Last Call comments on "Concepts and Abstract Syntax"

[Resend: Originally sent 9 Feb, but missing from the archive]

-----Original Message-----
From: Williams, Stuart 
Sent: 09 February 2003 05:39
Subject: Last Call comments on "Concepts and Abstract Syntax"

Overall a useful and worthwhile document. A few review comments... 

Best regards


1) Section 3.1 "Graph Data Model" 1st para: Editorial
Last sentence begins:

"The RDF graph is a set of triples:" suggest s/The/An/

2) Section 3.2 1st Para: (Picky)
Defines "Nodes in an RDF graph are URIs with... literals or blank..." ie.
states that one kind of RDF node is a "URI Reference". I'd prefer to see
language that said that and a node in an RDF graph may be labelled with a
URI reference that denotes/identifies the resource/thing which the node

Suggested rewording:
"Nodes in an RDF are either literals, blank (having no separate form of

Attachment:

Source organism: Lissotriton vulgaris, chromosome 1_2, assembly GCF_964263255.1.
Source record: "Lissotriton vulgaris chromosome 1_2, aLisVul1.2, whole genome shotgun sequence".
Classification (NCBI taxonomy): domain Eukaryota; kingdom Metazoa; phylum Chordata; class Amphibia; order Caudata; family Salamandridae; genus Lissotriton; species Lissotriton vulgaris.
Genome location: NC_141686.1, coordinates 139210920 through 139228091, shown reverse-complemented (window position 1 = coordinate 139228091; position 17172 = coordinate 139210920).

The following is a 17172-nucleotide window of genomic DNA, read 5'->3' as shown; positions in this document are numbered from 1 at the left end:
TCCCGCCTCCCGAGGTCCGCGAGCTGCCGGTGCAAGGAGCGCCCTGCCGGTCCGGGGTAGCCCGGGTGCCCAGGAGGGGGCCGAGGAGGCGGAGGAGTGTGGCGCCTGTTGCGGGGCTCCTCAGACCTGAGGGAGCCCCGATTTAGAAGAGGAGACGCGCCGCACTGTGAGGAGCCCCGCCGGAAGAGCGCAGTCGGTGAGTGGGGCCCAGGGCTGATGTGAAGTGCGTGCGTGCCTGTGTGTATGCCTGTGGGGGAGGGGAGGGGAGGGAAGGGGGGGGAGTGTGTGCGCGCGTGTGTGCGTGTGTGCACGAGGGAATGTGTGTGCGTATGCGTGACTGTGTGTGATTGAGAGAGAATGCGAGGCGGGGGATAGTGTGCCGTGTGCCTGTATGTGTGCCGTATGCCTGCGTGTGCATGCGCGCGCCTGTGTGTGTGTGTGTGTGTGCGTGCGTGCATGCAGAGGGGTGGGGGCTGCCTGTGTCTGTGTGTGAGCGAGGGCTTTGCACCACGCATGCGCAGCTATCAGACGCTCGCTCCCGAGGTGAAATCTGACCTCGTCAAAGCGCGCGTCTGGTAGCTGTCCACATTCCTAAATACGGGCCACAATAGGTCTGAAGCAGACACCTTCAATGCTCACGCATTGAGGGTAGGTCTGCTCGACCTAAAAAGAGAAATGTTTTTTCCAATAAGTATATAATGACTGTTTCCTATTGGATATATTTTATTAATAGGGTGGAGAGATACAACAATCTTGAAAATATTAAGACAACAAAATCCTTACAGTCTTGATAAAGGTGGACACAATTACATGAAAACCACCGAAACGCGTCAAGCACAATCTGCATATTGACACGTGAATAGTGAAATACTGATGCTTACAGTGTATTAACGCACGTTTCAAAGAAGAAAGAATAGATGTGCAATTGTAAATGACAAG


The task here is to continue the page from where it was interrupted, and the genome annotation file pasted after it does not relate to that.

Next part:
identification) or labelled with a URI Reference with optional fragment

This has knock on effects on the next two para's which are written with the
tone that (some) nodes in an RDF graph *are* URI References rather the tone
that (some) nodes in an RDF graph are *labelled* with URI References.

3) Section 4.5 Example (Informative): Editorial
Example (B) s/rdf:subClassOf/rdfs:subClassOf/ (I think).

Example (C): are the <> around A:Clown significant or simply a typo?

4) Section 6. Abstract Syntax (Normative)

Prior to section 6 the document consistently uses the terms URI and URI
Reference. This section then switches to using the term "RDF URI Reference".
This feels awkward. Firstly, typical informal usages is for "HTTP URI" or an
"FTP URI" or a "MAILTO URI" to be use to speak of URI scheme specific URI,
hence "RDF URI Reference" is suggestive of an 'rdf' URI scheme which is not
the case. Secondly, the apparent need to prefix the term "URI Reference"
with 'RDF' leads one to ask what distiguishes an "RDF URI Reference" from an
ordinary "URI Reference". Section 6.4 gives some account (more comments on
6.4 below) - which indicates that the authors would probably have preferred
to be using Internationalised Resource Identifiers. It is unfortunate that a
normative spec. for IRI's is not available for normative reference. I think